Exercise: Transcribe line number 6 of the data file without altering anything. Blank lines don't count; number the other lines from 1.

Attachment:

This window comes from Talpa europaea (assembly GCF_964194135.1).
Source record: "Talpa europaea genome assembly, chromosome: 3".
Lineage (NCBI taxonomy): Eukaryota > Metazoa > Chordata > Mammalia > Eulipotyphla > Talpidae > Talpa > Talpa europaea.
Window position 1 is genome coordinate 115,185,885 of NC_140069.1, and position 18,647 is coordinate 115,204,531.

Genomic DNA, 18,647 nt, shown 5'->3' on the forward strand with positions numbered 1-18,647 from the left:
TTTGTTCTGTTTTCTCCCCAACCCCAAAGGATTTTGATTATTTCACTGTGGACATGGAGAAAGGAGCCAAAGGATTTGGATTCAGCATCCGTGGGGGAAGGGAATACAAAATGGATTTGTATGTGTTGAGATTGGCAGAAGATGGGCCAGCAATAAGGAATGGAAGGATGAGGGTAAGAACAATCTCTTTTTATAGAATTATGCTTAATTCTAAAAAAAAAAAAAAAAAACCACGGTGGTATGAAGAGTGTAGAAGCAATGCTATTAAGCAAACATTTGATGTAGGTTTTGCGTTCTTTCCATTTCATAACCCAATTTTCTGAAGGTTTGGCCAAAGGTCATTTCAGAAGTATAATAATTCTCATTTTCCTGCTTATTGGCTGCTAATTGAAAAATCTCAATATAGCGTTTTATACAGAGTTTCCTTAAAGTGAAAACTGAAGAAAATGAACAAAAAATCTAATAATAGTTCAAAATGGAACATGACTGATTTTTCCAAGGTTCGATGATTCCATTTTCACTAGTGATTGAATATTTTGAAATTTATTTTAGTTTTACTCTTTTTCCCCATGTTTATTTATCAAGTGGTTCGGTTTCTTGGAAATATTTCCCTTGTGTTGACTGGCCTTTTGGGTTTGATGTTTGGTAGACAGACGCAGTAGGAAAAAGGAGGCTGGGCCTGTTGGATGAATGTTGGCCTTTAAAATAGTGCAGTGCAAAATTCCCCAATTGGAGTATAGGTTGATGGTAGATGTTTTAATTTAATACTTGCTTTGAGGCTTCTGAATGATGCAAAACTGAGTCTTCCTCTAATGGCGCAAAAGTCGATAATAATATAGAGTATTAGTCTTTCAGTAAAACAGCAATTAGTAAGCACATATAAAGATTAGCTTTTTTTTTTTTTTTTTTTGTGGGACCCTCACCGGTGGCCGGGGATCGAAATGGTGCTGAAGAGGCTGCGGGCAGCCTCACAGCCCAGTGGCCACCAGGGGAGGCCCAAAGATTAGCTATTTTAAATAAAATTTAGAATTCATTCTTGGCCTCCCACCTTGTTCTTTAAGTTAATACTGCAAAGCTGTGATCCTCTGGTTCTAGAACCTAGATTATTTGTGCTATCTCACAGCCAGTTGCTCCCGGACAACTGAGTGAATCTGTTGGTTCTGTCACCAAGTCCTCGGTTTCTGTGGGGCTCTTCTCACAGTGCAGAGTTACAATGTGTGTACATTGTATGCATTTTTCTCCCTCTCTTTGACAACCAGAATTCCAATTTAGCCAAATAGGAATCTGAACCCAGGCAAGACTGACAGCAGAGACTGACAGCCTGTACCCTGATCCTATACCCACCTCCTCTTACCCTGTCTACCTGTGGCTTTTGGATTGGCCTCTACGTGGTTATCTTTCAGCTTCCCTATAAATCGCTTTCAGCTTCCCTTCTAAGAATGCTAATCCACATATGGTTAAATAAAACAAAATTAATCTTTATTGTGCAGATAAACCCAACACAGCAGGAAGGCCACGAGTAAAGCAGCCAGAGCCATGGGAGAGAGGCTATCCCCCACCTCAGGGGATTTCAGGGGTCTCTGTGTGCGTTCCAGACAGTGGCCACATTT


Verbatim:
TTTGTTCTGTTTTCTCCCCAACCCCAAAGGATTTTGATTATTTCACTGTGGACATGGAGAAAGGAGCCAAAGGATTTGGATTCAGCATCCGTGGGGGAAGGGAATACAAAATGGATTTGTATGTGTTGAGATTGGCAGAAGATGGGCCAGCAATAAGGAATGGAAGGATGAGGGTAAGAACAATCTCTTTTTATAGAATTATGCTTAATTCTAAAAAAAAAAAAAAAAAACCACGGTGGTATGAAGAGTGTAGAAGCAATGCTATTAAGCAAACATTTGATGTAGGTTTTGCGTTCTTTCCATTTCATAACCCAATTTTCTGAAGGTTTGGCCAAAGGTCATTTCAGAAGTATAATAATTCTCATTTTCCTGCTTATTGGCTGCTAATTGAAAAATCTCAATATAGCGTTTTATACAGAGTTTCCTTAAAGTGAAAACTGAAGAAAATGAACAAAAAATCTAATAATAGTTCAAAATGGAACATGACTGATTTTTCCAAGGTTCGATGATTCCATTTTCACTAGTGATTGAATATTTTGAAATTTATTTTAGTTTTACTCTTTTTCCCCATGTTTATTTATCAAGTGGTTCGGTTTCTTGGAAATATTTCCCTTGTGTTGACTGGCCTTTTGGGTTTGATGTTTGGTAGACAGACGCAGTAGGAAAAAGGAGGCTGGGCCTGTTGGATGAATGTTGGCCTTTAAAATAGTGCAGTGCAAAATTCCCCAATTGGAGTATAGGTTGATGGTAGATGTTTTAATTTAATACTTGCTTTGAGGCTTCTGAATGATGCAAAACTGAGTCTTCCTCTAATGGCGCAAAAGTCGATAATAATATAGAGTATTAGTCTTTCAGTAAAACAGCAATTAGTAAGCACATATAAAGATTAGCTTTTTTTTTTTTTTTTTTTGTGGGACCCTCACCGGTGGCCGGGGATCGAAATGGTGCTGAAGAGGCTGCGGGCAGCCTCACAGCCCAGTGGCCACCAGGGGAGGCCCAAAGATTAGCTATTTTAAATAAAATTTAGAATTCATTCTTGGCCTCCCACCTTGTTCTTTAAGTTAATACTGCAAAGCTGTGATCCTCTGGTTCTAGAACCTAGATTATTTGTGCTATCTCACAGCCAGTTGCTCCCGGACAACTGAGTGAATCTGTTGGTTCTGTCACCAAGTCCTCGGTTTCTGTGGGGCTCTTCTCACAGTGCAGAGTTACAATGTGTGTACATTGTATGCATTTTTCTCCCTCTCTTTGACAACCAGAATTCCAATTTAGCCAAATAGGAATCTGAACCCAGGCAAGACTGACAGCAGAGACTGACAGCCTGTACCCTGATCCTATACCCACCTCCTCTTACCCTGTCTACCTGTGGCTTTTGGATTGGCCTCTACGTGGTTATCTTTCAGCTTCCCTATAAATCGCTTTCAGCTTCCCTTCTAAGAATGCTAATCCACATATGGTTAAATAAAACAAAATTAATCTTTATTGTGCAGATAAACCCAACACAGCAGGAAGGCCACGAGTAAAGCAGCCAGAGCCATGGGAGAGAGGCTATCCCCCACCTCAGGGGATTTCAGGGGTCTCTGTGTGCGTTCCAGACAGTGGCCACATTT